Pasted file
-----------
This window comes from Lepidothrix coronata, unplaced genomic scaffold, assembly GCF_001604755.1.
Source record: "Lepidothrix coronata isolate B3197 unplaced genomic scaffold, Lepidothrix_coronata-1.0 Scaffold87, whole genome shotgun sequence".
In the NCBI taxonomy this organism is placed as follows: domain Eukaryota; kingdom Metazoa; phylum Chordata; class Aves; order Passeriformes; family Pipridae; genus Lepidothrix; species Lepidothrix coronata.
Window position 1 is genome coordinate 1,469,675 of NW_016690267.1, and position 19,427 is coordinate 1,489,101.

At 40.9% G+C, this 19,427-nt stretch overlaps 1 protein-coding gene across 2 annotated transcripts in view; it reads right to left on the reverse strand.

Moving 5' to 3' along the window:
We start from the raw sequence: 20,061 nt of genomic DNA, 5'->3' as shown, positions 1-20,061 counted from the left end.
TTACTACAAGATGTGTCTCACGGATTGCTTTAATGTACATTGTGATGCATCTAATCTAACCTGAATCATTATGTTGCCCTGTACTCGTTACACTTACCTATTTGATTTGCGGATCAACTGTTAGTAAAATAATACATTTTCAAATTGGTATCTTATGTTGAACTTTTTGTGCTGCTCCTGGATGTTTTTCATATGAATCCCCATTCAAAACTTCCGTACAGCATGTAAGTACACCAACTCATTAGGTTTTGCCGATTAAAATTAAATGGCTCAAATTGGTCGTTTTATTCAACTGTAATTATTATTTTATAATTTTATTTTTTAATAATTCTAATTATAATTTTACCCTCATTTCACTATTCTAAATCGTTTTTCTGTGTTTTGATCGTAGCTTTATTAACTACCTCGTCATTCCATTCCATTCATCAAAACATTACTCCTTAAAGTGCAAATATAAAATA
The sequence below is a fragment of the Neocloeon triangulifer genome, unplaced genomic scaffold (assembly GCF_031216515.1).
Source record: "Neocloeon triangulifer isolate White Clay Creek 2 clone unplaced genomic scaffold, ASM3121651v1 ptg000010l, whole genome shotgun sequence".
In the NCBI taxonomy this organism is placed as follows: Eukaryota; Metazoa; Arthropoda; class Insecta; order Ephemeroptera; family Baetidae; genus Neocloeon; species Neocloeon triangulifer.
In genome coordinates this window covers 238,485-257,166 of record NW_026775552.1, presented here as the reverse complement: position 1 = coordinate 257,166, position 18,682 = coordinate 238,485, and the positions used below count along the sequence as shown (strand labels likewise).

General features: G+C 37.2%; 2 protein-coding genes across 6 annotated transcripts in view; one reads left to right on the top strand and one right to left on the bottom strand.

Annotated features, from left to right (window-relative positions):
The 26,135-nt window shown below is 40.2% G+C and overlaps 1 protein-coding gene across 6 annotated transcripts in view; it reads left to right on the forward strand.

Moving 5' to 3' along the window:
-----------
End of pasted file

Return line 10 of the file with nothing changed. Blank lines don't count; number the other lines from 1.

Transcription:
Source record: "Neocloeon triangulifer isolate White Clay Creek 2 clone unplaced genomic scaffold, ASM3121651v1 ptg000010l, whole genome shotgun sequence".